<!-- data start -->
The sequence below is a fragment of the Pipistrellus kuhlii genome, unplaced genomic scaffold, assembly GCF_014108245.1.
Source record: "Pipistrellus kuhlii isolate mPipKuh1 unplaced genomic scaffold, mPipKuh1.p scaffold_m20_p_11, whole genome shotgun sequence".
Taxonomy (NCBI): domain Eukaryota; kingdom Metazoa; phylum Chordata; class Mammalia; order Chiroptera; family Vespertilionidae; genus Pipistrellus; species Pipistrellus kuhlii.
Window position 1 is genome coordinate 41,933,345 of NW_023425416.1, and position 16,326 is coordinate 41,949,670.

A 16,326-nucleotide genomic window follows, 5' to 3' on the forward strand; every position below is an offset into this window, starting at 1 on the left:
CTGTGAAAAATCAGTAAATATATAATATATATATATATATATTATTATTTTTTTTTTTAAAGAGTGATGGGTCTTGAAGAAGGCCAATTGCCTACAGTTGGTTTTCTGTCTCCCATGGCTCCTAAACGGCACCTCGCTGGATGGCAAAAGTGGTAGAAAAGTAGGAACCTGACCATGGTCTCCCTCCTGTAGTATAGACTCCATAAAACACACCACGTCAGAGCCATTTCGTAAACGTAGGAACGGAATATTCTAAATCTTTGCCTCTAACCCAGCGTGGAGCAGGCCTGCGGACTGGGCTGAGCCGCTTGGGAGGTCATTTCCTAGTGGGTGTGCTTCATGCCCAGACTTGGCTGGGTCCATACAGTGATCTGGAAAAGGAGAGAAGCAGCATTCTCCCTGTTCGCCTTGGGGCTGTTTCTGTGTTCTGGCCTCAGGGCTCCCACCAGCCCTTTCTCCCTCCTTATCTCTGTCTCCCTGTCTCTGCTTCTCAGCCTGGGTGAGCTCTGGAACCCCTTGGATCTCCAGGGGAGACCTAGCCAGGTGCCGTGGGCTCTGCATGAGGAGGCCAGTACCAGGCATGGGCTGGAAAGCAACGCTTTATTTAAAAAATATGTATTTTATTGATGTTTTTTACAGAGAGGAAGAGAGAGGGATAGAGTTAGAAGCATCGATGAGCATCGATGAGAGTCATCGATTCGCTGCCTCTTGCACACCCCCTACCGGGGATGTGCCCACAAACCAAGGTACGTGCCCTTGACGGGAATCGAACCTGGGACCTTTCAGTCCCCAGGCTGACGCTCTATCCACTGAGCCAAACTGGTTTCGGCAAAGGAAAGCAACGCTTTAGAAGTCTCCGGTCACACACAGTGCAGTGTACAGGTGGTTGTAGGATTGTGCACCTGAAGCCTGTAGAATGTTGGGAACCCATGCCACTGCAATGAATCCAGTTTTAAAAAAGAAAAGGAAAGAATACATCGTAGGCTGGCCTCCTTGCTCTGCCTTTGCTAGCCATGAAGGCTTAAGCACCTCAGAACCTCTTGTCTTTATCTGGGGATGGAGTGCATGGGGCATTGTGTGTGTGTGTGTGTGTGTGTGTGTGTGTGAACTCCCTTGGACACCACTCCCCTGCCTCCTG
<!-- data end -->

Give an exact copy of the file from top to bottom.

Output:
The sequence below is a fragment of the Pipistrellus kuhlii genome, unplaced genomic scaffold, assembly GCF_014108245.1.
Source record: "Pipistrellus kuhlii isolate mPipKuh1 unplaced genomic scaffold, mPipKuh1.p scaffold_m20_p_11, whole genome shotgun sequence".
Taxonomy (NCBI): domain Eukaryota; kingdom Metazoa; phylum Chordata; class Mammalia; order Chiroptera; family Vespertilionidae; genus Pipistrellus; species Pipistrellus kuhlii.
Window position 1 is genome coordinate 41,933,345 of NW_023425416.1, and position 16,326 is coordinate 41,949,670.

A 16,326-nucleotide genomic window follows, 5' to 3' on the forward strand; every position below is an offset into this window, starting at 1 on the left:
CTGTGAAAAATCAGTAAATATATAATATATATATATATATATTATTATTTTTTTTTTTAAAGAGTGATGGGTCTTGAAGAAGGCCAATTGCCTACAGTTGGTTTTCTGTCTCCCATGGCTCCTAAACGGCACCTCGCTGGATGGCAAAAGTGGTAGAAAAGTAGGAACCTGACCATGGTCTCCCTCCTGTAGTATAGACTCCATAAAACACACCACGTCAGAGCCATTTCGTAAACGTAGGAACGGAATATTCTAAATCTTTGCCTCTAACCCAGCGTGGAGCAGGCCTGCGGACTGGGCTGAGCCGCTTGGGAGGTCATTTCCTAGTGGGTGTGCTTCATGCCCAGACTTGGCTGGGTCCATACAGTGATCTGGAAAAGGAGAGAAGCAGCATTCTCCCTGTTCGCCTTGGGGCTGTTTCTGTGTTCTGGCCTCAGGGCTCCCACCAGCCCTTTCTCCCTCCTTATCTCTGTCTCCCTGTCTCTGCTTCTCAGCCTGGGTGAGCTCTGGAACCCCTTGGATCTCCAGGGGAGACCTAGCCAGGTGCCGTGGGCTCTGCATGAGGAGGCCAGTACCAGGCATGGGCTGGAAAGCAACGCTTTATTTAAAAAATATGTATTTTATTGATGTTTTTTACAGAGAGGAAGAGAGAGGGATAGAGTTAGAAGCATCGATGAGCATCGATGAGAGTCATCGATTCGCTGCCTCTTGCACACCCCCTACCGGGGATGTGCCCACAAACCAAGGTACGTGCCCTTGACGGGAATCGAACCTGGGACCTTTCAGTCCCCAGGCTGACGCTCTATCCACTGAGCCAAACTGGTTTCGGCAAAGGAAAGCAACGCTTTAGAAGTCTCCGGTCACACACAGTGCAGTGTACAGGTGGTTGTAGGATTGTGCACCTGAAGCCTGTAGAATGTTGGGAACCCATGCCACTGCAATGAATCCAGTTTTAAAAAAGAAAAGGAAAGAATACATCGTAGGCTGGCCTCCTTGCTCTGCCTTTGCTAGCCATGAAGGCTTAAGCACCTCAGAACCTCTTGTCTTTATCTGGGGATGGAGTGCATGGGGCATTGTGTGTGTGTGTGTGTGTGTGTGTGTGTGTGAACTCCCTTGGACACCACTCCCCTGCCTCCTG